PATHWAY OF THE BIRDS: The Voyaging Achievements of Māori and their Polynesian Ancestors
Many New Zealand educational publications suggest that Māori reached Aotearoa by accident, or that their legends tell of ancestors arriving aboard a single fleet of seven canoes, but are either of these views correct? Here, science writer Andrew Crowe summarises a wide range of evidence in an effort to shed light on the country's founding history – and that of the Pacific as a whole. In 'a tour de force', declares The Journal of the Polynesian Society, 'Crowe describes what a voyage of settlement may have looked like in the most accurate and vivid way. Imagining a planned voyage from Rarotonga to New Zealand, we embark on a canoe and visualise Matariki rising on the horizon, follow the humpback whales and the petrels, observe the clouds and swell patterns, and learn how the Māori survived at sea for weeks with regards to such factors as hydration, provisioning and changing temperatures.' This readable summary of what is now known serves to challenge the popular claim that Polynesian voyagers were 'certainly heroic but not necessarily skilful'. Here, Crowe draws attention to the unique capabilities of Pacific seafarers, specifically their ability to find and re-find incredibly small and/or remote maritime targets. Hawaiian master navigator Nainoa Thompson explains: 'Everything you need to navigate is in nature. The question is, can you see it?' This book confirms how this skill provides a key to understanding one of the most expansive and rapid phases of human migration in prehistory – a relatively brief period during which New Zealand, the Hawaiian Islands and Easter Island and all the islands in between were discovered and settled by a single race of people.
■ This is how Anihera Zhou Black (left) introduced Pathway of the Birds to her fellow crew at the book's launch (top photo) aboard Hinemoana in 2018. [Taonga = a culturally valued object or resource]. Ani has the distinction of having crewed on the traditional-style Ngāhiraka Mai Tawhiti on its epic voyage from New Zealand to Easter Island (Rapa Nui) and back in 2012–3, a voyage that relied on the kind of nature-based, traditional navigation techniques described in this book. (View Te Karere TVNZ Māori News report of Te Aurere and Ngāhiraka Mai Tawhiti crews being welcomed onto Rapa Nui on YouTube.)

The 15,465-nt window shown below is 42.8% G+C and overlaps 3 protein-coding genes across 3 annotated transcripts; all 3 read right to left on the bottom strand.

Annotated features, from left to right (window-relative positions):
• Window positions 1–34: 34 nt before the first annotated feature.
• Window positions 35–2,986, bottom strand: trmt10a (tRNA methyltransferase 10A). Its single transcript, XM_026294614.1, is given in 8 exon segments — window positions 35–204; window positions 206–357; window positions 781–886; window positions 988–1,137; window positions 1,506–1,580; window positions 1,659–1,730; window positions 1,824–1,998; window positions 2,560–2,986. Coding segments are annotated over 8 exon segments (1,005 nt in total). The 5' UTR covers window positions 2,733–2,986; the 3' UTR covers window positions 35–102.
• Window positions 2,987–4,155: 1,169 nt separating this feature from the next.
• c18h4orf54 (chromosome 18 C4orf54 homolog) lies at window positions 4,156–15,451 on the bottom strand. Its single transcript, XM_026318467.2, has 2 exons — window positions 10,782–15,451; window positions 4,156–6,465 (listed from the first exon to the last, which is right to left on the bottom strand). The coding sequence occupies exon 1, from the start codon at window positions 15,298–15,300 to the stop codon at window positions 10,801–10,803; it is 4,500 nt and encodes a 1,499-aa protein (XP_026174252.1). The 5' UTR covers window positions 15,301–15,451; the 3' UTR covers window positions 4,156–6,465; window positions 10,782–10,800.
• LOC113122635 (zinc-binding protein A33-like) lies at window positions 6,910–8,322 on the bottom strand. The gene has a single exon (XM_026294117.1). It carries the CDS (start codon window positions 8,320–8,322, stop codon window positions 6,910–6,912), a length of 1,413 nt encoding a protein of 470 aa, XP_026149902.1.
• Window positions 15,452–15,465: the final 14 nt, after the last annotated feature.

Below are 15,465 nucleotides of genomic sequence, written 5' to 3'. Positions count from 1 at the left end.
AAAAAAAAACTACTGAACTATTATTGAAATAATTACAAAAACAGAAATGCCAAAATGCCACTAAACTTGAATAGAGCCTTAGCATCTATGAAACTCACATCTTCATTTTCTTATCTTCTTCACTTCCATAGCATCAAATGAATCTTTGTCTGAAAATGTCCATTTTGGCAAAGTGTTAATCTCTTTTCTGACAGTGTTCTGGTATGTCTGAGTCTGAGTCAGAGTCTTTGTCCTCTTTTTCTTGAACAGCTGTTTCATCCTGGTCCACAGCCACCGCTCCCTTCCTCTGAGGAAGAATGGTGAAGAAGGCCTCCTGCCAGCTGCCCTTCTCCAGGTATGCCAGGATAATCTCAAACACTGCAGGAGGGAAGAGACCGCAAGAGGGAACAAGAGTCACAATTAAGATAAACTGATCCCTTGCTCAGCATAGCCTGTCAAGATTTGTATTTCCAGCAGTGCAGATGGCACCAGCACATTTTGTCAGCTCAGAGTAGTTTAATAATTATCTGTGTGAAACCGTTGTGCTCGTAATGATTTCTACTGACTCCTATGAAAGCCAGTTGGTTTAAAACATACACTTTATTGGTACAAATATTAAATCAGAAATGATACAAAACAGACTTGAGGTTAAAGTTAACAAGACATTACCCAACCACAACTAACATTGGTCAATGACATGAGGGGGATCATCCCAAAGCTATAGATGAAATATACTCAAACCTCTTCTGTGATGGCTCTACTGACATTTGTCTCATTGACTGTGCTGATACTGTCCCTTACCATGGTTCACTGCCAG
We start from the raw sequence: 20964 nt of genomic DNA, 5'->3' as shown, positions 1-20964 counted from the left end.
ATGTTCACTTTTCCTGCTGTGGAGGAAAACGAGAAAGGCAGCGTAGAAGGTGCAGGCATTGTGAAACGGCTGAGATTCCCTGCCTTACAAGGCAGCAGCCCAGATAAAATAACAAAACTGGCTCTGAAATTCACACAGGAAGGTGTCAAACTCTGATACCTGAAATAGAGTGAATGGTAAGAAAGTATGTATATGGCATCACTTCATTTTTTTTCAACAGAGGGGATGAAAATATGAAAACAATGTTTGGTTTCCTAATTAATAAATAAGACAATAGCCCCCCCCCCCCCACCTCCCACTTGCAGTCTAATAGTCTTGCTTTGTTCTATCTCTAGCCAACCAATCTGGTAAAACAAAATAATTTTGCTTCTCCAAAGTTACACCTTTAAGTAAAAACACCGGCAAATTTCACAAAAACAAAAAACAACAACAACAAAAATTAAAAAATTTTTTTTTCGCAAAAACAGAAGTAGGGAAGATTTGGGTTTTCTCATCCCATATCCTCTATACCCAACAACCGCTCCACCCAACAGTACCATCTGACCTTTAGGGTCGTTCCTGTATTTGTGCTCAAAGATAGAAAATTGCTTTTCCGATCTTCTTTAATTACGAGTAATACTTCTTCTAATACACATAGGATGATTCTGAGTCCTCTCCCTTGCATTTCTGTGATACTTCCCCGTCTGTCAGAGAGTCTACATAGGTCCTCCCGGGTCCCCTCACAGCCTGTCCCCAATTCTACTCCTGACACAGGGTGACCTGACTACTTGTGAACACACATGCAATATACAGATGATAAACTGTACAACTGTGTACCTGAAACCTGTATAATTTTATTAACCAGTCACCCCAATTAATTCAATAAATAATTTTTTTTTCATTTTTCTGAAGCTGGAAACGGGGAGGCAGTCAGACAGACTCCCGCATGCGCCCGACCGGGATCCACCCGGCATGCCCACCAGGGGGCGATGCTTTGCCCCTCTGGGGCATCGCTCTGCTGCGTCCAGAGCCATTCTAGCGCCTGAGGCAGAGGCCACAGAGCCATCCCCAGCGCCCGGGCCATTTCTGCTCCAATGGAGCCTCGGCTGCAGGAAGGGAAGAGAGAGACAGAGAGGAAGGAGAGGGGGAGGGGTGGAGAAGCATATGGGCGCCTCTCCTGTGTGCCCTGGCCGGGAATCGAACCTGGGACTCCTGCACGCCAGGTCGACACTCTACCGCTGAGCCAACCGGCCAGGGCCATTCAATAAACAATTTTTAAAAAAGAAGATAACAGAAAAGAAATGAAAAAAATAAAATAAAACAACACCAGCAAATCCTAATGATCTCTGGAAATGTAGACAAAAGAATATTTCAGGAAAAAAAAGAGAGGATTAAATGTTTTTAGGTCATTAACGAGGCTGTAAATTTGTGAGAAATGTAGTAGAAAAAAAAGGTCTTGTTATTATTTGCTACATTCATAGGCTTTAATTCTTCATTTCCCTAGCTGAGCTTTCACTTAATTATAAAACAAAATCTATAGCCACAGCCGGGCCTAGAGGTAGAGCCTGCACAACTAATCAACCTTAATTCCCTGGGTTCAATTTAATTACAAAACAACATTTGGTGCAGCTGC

HINEMOANA ON THE COVER
■ Dr Simon McDonald explains how he was so inspired by reading a draft of Pathway of the Birds that he 'decided to purchase an ocean-going waka (Hinemoana, left and on the book's cover) and set up a foundation that offers young Maori, Polynesians and other New Zealanders the opportunity to appreciate the seafaring experiences of their great ancestors who sailed to Aotearoa 800 years ago. For the last three years the foundation has offered 1–day, 2–day and 8–day voyagers to hundreds of young people and given them the chance to see life very differently. And it has been life-changing for many.' (View promotional video for Hinemoana on YouTube and likewise for sister projects: Tairāwhiti, Te Matau a Māui, Te Toki Waka Hourua.)